And that's not all. We had a telephone tree to alert people who'd gone to work that it was time to come home, and an "island navy," a fleet of motorboats, canoes and sailboats, to pick them up. We had a home guard, identifiable by their yellow plastic helmets, and patrollers with walkie-talkies positioned at key locations around the islands, all of whom were ready to report back to Command Central -- a house with a CB radio -- if anyone spotted the sheriff on his way.
So on Monday, July 28, 1980, the islanders were organized. That rainy morning, after everyone had gone to work, Metro Parks sent over a garbage truck. But as Liz recalls, "it wasn't garbage day, so we later figured they were there to reconnoitre" -- probably to see if the place was deserted. Not long after that, I got a call from someone who knew someone in the Attorney-General's office, saying the sheriff was coming. I called Liz who told the other organizers and they set things in motion.
The Second World War air raid siren on the community clubhouse was sounded. Soon there were more than 100 people at the bridge. Then, Liz says, "the garbage truck came through again and we think they must have sent word back that the place was crawling with people." She and Ron Mazza got a call from the Attorney-General's office saying that representatives of the sheriff would like to meet with leaders of the residents association about the delivery of the notices. She suggested they meet at 3 p.m. at the Algonquin bridge.
I was standing alone on the eastern gap, where I was patrolling, when the air raid siren went. All I could think about was that I might never see all those people I'd known all my life again.
After all those years of struggle, the final showdown was a brief conversation. We hadn't won the war, but that was the last battle we waged on the islands. Our victory ended up being determined through legal hearings and the involvement of provincial officials.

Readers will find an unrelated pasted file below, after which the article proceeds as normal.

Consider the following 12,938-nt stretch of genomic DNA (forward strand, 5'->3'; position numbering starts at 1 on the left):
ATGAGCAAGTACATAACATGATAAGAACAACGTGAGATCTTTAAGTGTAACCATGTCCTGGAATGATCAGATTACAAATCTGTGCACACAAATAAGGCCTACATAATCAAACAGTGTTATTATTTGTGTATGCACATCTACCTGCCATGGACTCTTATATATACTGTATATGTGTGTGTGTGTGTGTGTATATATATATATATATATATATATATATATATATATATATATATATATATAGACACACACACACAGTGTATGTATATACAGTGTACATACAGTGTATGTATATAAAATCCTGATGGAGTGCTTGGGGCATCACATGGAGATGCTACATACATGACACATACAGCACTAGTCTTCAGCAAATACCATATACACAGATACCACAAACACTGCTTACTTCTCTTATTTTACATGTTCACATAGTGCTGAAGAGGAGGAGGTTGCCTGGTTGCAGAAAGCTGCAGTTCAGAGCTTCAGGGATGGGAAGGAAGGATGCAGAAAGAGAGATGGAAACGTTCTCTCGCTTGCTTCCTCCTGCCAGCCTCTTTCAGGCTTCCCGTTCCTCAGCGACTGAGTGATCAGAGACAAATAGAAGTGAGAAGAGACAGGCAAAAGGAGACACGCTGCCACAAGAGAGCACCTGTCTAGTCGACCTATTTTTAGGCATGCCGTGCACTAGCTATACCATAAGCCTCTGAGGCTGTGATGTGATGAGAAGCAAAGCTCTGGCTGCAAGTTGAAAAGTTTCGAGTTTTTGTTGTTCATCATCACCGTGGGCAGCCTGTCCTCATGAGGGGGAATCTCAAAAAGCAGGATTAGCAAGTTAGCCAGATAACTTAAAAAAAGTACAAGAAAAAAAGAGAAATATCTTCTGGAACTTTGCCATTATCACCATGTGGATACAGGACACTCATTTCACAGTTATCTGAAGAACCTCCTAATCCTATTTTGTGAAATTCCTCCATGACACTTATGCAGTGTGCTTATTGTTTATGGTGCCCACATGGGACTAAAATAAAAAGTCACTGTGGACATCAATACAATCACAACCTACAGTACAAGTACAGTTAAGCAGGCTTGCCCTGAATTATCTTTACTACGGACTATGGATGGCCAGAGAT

But there was enough drama for Brad Harley, a member of the Home Guard who remembers standing at the bridge that day. He wanted to bring it back to life for everyone one more time.
He and his partner, Anne Barber, are the artistic directors of Shadowland Theatre, a group of self-described urban mummers that grew directly out of the political fight (many of the artists and performers met while making banners and signs in those days). They are now creating a commemorative pageant to mark the event.
He says there are lots of people who became islanders after 1980 who don't remember that day. He wants his kids to have "a bit of the memory, to know about the cleverness of the community, how we outmanoeuvred [the politicians]"
The events scheduled for Friday night take on both the historical facts and the mythical elements of the story. It begins at the Ward's Island Association clubhouse, where islanders are now trying to remount the old air raid siren. Inside, The Day of the Bridge, a short documentary film, will recount the story. Then everyone will move outside for Shadowland's re-enactment.
Some will be on stilts, some will play the island Home Guard or threatening bureaucrats and some will be part of the vignettes along the road as the lantern parade makes its way to the bridge for a kind of high-noon standoff between papier-mâché bobble heads of the sheriff and Liz and Ron.
Brad is just one of many islanders whose political or artistic lives changed as a result of the island battle. Liz wrote two books, primers on community organizing, and served two terms as a city councillor. Even David Miller says that as a young articling lawyer, he became politically engaged municipally while working on the arbitration that was the result of the standoff.
Now when I go back to the island there are fewer faces I know and houses that are unrecognizable. Liz says: "Every day I wake up hearing drilling, sawing, grinding, swearing and seeing trucks drive across my petunias. I couldn't be happier. Now people can think long-term, The effect is we have a richer community life. There's nothing we're afraid to tackle."